WASHINGTON, DC – House Majority Leader Steny H. Hoyer (MD) spoke on the House Floor in support of the Fiscal Year 2009 Supplemental Appropriations bill, which passed the House today. Below are his remarks as prepared for delivery:
“I rise to voice my strong support for final passage of this supplemental appropriations bill. Its provisions are vital to our national security, from its $4.5 billion for Mine Resistant Ambush Protected vehicles, which is $1.9 billion above the request, that can help our troops stay safe in harm’s way; to its $5 billion for stability and security in Afghanistan; to its funding for preparedness against pandemic flu—at a time when the World Health Organization has declared the first worldwide flu epidemic in 41 years. If anyone intends to vote against flu preparedness today, I hope that they will come to the floor and explain the gamble that they are prepared to make with our nation’s health.
“But our Republican colleagues have seized in particular on a provision equally important to our national security: a line of credit for the International Monetary Fund, or IMF. The IMF is the world body that has been essential to the stability of the global economy since the end of World War II—in fact, it was part of the package of reforms that have kept the world economy from sliding into another depression of the kind that once led to world war.
“This line of credit provided by this bill is an insurance policy for the global economy. If all goes well, the money will never leave the United States. But if all does not go well, if the global economy sees another economic shock, this money will help the IMF provide loans to the countries in greatest danger of economic collapse. Collapsing economies have the power to drag the rest of the world down with them and spark unpredictable political turmoil—which could mean more lost jobs at home and a more dangerous world abroad. In fact, the Director of National Intelligence, Admiral Dennis Blair, told Congress that the ‘primary near term security concern of the United States is global economic crisis and its geopolitical implications’—and he specifically endorsed the IMF as a crucial means of confronting that security concern.
“But recently, Republicans in this Congress have attacked the IMF with arguments that are downright demagogic—arguments that, if taken seriously, would leave the world a much less stable place.
“They are wrong to argue that this money could go to Iran, Venezuela, Burma, Zimbabwe, or even Hezbollah. Iran, Venezuela, Burma, and Zimbabwe do not currently borrow from the IMF, and they have not borrowed recently. Zimbabwe even had its IMF voting rights suspended. And the IMF stated categorically that it has not negotiated with Hezbollah on a loan—an outcome that is, in any case, even less likely after this week’s election in Lebanon. Further, if the IMF were even to consider a loan to one of those unsavory states, the United States and its allies could block it. The U.S. alone controls more than 17% of all IMF votes, a number based on our contributions to the IMF. And legislation like this only strengthens our influence there.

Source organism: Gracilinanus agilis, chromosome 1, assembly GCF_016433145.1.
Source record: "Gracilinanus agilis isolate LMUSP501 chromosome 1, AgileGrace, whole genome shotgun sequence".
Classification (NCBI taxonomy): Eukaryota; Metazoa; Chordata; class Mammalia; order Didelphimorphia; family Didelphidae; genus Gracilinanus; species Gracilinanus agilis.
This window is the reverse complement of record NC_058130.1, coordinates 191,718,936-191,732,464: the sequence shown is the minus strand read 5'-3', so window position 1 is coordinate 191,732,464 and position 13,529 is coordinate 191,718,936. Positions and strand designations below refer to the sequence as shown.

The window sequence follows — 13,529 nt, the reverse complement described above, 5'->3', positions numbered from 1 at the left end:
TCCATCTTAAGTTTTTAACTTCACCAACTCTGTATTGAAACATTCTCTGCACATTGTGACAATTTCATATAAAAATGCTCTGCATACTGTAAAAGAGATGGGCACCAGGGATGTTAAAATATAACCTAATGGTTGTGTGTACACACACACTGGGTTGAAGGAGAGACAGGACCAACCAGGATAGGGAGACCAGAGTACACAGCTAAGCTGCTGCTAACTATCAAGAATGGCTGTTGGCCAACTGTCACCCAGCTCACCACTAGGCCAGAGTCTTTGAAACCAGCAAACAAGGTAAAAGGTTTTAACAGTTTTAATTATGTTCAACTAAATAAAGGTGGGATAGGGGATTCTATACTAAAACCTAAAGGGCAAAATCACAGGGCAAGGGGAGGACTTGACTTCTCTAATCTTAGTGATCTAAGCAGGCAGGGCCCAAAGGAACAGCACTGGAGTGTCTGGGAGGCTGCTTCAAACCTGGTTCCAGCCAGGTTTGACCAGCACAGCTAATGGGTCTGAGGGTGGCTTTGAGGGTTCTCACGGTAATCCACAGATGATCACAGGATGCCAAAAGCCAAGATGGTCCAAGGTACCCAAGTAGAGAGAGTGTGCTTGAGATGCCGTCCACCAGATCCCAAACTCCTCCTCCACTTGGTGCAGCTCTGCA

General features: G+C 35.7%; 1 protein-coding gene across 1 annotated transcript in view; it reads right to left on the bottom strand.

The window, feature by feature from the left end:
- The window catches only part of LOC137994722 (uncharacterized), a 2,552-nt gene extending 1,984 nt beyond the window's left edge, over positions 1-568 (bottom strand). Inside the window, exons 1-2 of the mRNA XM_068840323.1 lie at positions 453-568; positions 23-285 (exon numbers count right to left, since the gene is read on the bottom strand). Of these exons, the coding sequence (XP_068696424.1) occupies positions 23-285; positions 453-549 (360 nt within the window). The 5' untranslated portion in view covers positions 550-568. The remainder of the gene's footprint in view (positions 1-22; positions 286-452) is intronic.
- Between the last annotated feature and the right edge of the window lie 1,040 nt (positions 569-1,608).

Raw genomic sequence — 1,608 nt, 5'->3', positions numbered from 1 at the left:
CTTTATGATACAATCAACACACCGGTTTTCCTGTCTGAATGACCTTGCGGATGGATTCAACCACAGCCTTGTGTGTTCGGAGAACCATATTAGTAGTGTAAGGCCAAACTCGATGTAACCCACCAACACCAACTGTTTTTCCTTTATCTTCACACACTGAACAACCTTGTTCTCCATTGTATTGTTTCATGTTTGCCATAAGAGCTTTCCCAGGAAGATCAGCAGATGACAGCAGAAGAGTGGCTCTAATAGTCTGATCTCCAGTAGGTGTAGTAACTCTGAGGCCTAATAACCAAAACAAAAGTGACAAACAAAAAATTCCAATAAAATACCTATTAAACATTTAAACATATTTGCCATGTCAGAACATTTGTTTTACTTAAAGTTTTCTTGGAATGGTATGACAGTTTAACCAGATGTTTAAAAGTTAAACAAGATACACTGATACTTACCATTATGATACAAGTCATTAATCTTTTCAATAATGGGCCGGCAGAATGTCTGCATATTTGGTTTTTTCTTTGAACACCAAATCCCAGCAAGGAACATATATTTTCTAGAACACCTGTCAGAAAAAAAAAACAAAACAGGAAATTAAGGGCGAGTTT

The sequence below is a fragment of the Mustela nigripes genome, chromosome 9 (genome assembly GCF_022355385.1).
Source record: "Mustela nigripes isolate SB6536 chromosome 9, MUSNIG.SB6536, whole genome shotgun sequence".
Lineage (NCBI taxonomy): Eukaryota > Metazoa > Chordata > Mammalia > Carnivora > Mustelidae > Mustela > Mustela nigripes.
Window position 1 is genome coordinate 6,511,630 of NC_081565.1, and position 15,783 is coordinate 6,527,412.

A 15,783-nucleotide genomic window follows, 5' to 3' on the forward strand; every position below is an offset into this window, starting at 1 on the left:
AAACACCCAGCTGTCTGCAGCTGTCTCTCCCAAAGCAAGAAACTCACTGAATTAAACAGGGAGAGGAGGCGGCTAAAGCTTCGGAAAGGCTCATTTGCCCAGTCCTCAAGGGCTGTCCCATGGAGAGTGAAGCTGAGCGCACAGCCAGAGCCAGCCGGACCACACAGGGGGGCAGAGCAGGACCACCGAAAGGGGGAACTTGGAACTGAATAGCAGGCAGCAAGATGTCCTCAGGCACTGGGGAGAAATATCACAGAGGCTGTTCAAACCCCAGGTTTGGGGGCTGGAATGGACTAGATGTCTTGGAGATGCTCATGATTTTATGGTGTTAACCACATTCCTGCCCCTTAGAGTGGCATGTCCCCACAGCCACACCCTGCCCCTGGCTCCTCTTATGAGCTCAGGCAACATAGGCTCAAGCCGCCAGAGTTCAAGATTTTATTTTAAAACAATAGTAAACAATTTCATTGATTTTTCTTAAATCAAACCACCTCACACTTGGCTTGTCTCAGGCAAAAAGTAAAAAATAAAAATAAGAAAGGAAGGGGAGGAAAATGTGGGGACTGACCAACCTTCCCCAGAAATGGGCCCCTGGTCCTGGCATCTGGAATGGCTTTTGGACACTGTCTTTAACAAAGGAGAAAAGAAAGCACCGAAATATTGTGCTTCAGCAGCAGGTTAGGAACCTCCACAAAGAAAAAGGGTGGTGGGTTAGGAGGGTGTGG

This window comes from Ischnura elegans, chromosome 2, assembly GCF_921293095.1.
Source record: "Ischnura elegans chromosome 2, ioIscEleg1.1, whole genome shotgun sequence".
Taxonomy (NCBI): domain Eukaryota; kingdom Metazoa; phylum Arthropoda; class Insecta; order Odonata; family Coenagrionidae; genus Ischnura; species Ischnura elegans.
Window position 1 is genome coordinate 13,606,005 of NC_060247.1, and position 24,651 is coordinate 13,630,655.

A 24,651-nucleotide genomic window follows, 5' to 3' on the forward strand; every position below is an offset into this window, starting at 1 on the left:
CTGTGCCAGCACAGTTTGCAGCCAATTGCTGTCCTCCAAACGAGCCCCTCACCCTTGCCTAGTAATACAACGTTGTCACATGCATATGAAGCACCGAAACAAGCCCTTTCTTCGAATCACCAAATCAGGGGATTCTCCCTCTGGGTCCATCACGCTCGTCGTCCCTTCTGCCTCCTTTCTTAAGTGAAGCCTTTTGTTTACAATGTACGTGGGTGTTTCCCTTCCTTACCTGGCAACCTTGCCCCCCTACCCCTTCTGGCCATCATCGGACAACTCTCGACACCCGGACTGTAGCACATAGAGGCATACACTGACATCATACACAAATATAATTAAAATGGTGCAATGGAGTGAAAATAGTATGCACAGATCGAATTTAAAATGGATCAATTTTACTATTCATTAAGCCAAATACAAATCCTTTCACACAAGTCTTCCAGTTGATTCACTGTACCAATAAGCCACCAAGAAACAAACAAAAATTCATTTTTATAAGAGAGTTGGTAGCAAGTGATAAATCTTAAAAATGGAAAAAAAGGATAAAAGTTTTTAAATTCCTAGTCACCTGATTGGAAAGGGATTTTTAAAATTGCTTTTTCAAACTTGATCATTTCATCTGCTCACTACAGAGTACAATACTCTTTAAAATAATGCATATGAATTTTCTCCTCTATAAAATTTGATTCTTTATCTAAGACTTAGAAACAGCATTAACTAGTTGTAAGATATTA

“Republicans are equally wrong to argue that this bill’s IMF provisions are fiscally irresponsible. They claim that our loans to the IMF would be financed by borrowed money, and that the taxpayers will take a net loss. But the truth is that backing IMF loans has repeatedly made money for American taxpayers. “Between fiscal years 2000 and 2008, the cumulative gain from our IMF contributions was nearly $2.8 billion.
“So I would say to my Republican colleagues: there will be time enough for politics on this floor. But this time, and this issue, are too serious. I would ask them to remember the responsibility of Ronald Reagan, when he said, ‘The IMF is the linchpin of the international financial system….I have an unbreakable commitment to increased funding for the IMF.’
“Remember the responsibility of the first President Bush, when he said, ‘The IMF and the World Bank are at the crossroads of our cooperative efforts.’
“Remember the responsibility of Speaker Gingrich, when he said in 1998, ‘We have an obligation to work with the International Monetary Fund.’
“And even remember the responsibility of President George W. Bush, when he said, ‘The United States pledges…to help ensure that the International Monetary Fund…[has] the resources to assist countries in crisis.’
“And if those arguments are not timely enough, I would close by quoting a letter written just last month: ‘A stronger and more responsive IMF is essential to the restoration of confidence in the global economy and financial system and thus to our own economic recovery.’ Signed: Henry Kissinger, Condoleezza Rice, Henry Paulson, Robert Rubin, James A. Baker, Nicholas F. Brady, Colin Powell, Paul A. Volcker, Paul H. O’Neill, Robert McFarlane, Brent Scowcroft, Anthony Lake, Frank Carlucci, and Lee Hamilton.
“Every one of those men and women, from Reagan down to the present, saw that this issue is too big to demagogue. I hope that the Members of this House will join them.
“I urge my colleagues to vote for this legislation, which is so vital for the stability of our economy, for the health of our nation at a time of pandemic, for our national security, and for our troops.”